Prague – Part 1: highlights of an architectural marvel

Prague, Czech Republic: an iconic view of Prague from the Prague Castle

Prague, Czech Republic: an iconic view of Prague from the Prague Castle

Prague architecture

Prague architecture

National Opera House, Prague

National Opera House, Prague                                             The Czechs do love their theater!

Colorful Prague buildings

Colorful Prague buildings

For years I have heard Prague is one of the most beautiful cities worldwide – known for its ornate and colorful architecture. As  I came over the hill from the airport, it took only moments realize this was not an empty sales-pitch.

I have decided to break Prague’s highlights into two posts – so check next weeks post for part 2.  There is just too much to share about this marvelous city and surrounding area.

Following are highlights that stood out for me during my five-day stay in Prague:

  • Charles Bridge:  Walking bridge connecting Old Town to the Prague Castle. Construction began in 1357, by King Charles IV. Most notable statue – St. John of Nepomuk: in 1383, Wenceslaus, King of the Romans, threw St. John into the river. Apparently the priest would not divulge to the King what the Queen had shared in the confessional. There were also rumors of a ‘deeper’ relationship between St. John and the Queen.
Charles Bridge, Prague

Charles Bridge, Prague

Statue of St. John of Nepomuk, Charles Bridge, Prague

Statue of St. John of Nepomuk, Charles Bridge, Prague

  • Old Town: You are embedded into daily life along with locals – you eat where they eat, you drink where they drink, you shop where they shop. The opportunity to live in the beauty of the city is not lost on its people, but rather cherished as much as it is by the multitudes of tourists.
  • Unfortunately the US has a tainted history connected to Prague. The US bombed the Old Town City Center in 1945, mistaking it for its actual target of Dresden, Germany – some 120 km away. It was a ‘blind attack’ meaning they relied on radar, which failed, and they hit Prague instead of Dresden – killing hundreds and decimating dozens of historical buildings.
  • The ground level of the buildings in the background of the second picture actually sit a full floor above the original street level that existed during the 13th century when Old Town was in its prime.
City Center in Old Town, Prague

City Center in Old Town, Prague. The clock tower is the only building to have survived the US bombing.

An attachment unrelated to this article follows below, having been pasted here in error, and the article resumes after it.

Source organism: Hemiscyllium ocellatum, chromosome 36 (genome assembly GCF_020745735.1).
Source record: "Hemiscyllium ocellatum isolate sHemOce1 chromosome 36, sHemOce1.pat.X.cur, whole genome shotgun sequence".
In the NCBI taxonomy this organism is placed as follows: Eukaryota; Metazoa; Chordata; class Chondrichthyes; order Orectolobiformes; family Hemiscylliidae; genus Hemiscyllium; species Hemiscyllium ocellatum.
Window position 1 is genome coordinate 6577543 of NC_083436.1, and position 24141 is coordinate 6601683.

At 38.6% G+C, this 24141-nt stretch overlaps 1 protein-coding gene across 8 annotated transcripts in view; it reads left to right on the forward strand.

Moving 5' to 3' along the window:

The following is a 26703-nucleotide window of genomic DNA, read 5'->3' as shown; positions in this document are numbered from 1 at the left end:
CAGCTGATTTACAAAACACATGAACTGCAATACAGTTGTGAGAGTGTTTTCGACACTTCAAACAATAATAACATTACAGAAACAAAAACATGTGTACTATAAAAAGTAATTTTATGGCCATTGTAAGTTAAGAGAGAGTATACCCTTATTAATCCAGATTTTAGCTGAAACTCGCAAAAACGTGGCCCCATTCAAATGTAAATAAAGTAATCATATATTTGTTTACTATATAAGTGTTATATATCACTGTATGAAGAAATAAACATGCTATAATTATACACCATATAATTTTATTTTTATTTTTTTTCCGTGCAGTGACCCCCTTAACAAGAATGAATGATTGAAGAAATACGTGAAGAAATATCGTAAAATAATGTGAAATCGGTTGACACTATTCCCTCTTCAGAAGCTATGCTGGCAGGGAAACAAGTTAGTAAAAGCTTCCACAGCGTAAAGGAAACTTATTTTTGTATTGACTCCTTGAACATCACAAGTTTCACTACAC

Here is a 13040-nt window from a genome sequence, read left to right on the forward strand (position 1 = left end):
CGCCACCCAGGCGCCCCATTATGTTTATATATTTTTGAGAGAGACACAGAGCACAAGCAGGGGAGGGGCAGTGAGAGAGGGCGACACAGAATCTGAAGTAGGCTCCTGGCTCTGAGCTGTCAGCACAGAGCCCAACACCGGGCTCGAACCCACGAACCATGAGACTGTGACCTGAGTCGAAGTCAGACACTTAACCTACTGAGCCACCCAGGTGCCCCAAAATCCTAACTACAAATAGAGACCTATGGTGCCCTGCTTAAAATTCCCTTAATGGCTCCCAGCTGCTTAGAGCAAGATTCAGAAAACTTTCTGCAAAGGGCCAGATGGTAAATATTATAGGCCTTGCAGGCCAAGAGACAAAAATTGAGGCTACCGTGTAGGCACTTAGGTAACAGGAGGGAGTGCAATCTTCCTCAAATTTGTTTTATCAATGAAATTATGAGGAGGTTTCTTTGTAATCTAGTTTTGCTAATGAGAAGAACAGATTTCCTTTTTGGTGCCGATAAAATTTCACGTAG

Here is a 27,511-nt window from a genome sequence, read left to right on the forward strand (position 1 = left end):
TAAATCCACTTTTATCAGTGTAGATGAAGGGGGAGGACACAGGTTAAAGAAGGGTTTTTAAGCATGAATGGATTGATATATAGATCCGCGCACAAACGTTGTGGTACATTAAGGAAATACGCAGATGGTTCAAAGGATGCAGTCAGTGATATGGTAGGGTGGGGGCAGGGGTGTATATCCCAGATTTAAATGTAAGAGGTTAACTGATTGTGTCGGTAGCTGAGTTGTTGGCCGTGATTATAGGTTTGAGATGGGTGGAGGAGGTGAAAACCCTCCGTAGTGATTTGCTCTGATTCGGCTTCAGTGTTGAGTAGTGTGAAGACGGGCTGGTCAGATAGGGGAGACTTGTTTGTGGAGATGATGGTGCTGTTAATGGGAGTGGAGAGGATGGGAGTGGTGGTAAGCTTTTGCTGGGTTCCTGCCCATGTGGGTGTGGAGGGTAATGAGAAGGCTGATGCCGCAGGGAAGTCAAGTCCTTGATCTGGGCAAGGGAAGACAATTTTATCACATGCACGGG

'New Construction' in Old Town, Prague

‘New Construction’ in Old Town, Prague

  • Country Cottage: King Ferdinand built this royal palace in 1500 showing Italian Renaissance architecture, but eventually decided it was not large enough to house his family of 12, so it was never finished. The palace sits near the Prague Castle at the end of the Royal Gardens. There is a fountain in the garden that sounds like it is singing if you put your ear very close to the running water.
King Ferdinand's unfinished country cottage

King Ferdinand’s unfinished Summer Palace

  • John Lennon Peace Wall: Turn the corner from baroque architecture that sits below Prague Castle, in Mala Strana, and there, tucked off a side street, is an ode to John Lennon. Lennon’s strong voice of peace was a hit in the Communist Prague. There was huge outpouring of grief when Lennon died, and people wrote their complaints and grievances on the wall. Amazing it survived in the Communist regime.
Ode to John Lennon

Ode to John Lennon

  • The Pub: Czech’s also love their beer! There is a bar called ‘The Pub’ where each table has four beer taps. There is a large screen that shows the stats for an ongoing contest for beer consumption between other tables, other Pub bars across the city,  across the country and across Europe.
The Pub in Prague, where we can pour our own beer from our own table taps

The Pub in Prague, where we can pour our own beer from our own table taps

What to do: Bring good walking shoes! The city has so much to see and do. The above ground tram system and subway system are well laid out. But the city is very walkable and allows you to see all the intricate detailing of all the beautiful buildings along winding cobblestone streets taking you to one hidden treasure after another. Take the tram up the hillside near the Castle and across the river – and walk back down the path. Rent a paddle boat and spend a lazy hour floating along the Vltava River and see Prague from a different vantage point. Next week I’ll give you a tour of some of the Czech Republic castles.

 

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